962 Education MEC, Angie Motshekga attends the 23rd ANCYL congress in Bloemfontein. 060408. Picture: Bongiwe Mchunu

Cape Town - Teachers’ unions and education experts have welcomed a task team report which examined the standard of the national senior certificate and calls for major changes to ensure matriculants are better prepared for future study and employment.

They now look forward to discussions with Basic Education Minister Angie Motshekga into how the recommendations can best be implemented. Some conclusions drawn by the task team were:

* It was “not adequate” and there was an “urgent need for an appropriate vocational track”.

* There were “serious concerns” about the quality of several aspects of the exam process.

* Well-trained, fully professional teachers were “ultimately” the key to the development of the education system.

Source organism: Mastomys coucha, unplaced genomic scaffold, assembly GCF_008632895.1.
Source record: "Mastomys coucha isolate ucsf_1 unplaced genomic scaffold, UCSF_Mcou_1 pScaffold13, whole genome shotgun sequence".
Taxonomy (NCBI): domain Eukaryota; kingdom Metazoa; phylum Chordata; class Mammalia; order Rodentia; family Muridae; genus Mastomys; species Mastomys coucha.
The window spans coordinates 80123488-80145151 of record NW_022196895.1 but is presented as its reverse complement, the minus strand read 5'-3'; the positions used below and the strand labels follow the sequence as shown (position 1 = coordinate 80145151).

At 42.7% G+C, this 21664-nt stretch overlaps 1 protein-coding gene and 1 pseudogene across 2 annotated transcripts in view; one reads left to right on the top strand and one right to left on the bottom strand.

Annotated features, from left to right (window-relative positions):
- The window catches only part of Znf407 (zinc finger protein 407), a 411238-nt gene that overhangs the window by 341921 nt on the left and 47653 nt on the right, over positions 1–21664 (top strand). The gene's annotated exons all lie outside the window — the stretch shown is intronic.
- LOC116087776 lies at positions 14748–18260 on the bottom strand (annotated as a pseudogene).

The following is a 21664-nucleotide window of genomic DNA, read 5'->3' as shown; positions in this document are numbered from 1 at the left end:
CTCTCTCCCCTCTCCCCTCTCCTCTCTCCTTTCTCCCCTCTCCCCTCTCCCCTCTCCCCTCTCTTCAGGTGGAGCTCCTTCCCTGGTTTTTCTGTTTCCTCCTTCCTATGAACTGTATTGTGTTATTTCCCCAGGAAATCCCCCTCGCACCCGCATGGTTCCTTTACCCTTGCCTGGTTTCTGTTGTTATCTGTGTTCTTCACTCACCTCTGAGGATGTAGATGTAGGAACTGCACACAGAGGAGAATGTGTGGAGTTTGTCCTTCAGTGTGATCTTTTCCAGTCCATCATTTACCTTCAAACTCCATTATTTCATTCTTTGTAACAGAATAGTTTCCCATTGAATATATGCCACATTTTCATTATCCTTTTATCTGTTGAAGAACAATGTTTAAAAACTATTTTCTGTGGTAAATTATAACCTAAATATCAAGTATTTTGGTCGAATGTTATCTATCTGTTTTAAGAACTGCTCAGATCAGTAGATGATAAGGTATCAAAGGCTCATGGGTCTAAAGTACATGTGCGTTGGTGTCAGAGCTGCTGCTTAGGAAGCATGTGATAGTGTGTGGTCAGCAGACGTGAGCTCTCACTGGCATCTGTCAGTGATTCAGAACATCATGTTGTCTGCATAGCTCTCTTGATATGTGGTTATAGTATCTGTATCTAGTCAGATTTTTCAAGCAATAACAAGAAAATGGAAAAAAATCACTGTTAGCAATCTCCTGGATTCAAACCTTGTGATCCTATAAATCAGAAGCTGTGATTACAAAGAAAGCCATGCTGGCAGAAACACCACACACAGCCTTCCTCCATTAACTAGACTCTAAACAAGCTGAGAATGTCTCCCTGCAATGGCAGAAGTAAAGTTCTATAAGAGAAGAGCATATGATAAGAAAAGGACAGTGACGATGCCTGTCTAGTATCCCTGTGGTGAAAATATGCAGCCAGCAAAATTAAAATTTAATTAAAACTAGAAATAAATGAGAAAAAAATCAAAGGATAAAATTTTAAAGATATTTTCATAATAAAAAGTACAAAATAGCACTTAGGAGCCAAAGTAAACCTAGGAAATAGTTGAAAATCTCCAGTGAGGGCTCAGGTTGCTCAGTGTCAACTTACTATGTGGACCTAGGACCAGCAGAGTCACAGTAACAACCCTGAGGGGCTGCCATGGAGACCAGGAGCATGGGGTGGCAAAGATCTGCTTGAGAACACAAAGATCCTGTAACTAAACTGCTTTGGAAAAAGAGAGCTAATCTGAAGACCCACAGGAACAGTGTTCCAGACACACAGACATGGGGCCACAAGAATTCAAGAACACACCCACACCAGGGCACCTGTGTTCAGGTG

South African Democratic Teachers’ Union general secretary Mugwena Maluleke said: “We welcome the engagement that we will have with the minister to discuss real issues which affect education.”

Maluleke questioned the value of a possible Grade 9 exit certificate.

The task team’s recommendations included:

* All schools should be required to offer maths.

* Requirements for the selection of exam markers should be raised.

* Life orientation should be removed from the promotion requirements of the national senior certificate .

* An exit certificate for Grade 9 should be introduced.

* The standard of African languages at home language level be investigated.

Basil Manuel, president of the National Professional Teachers Organisation of SA, said: “We welcome them and would like to see them seriously considered and implemented.

Manuel was particularly in favour of the recommendations surrounding a need for vocational schooling.

Tim Gordon, chief executive of the Governing Body Foundation, said the report’s attention to detail was “encouraging”.

The Department of Basic Education said on Sunday it had received the report.

“The ministerial task team has submitted the report and we are studying it.”

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Cape Times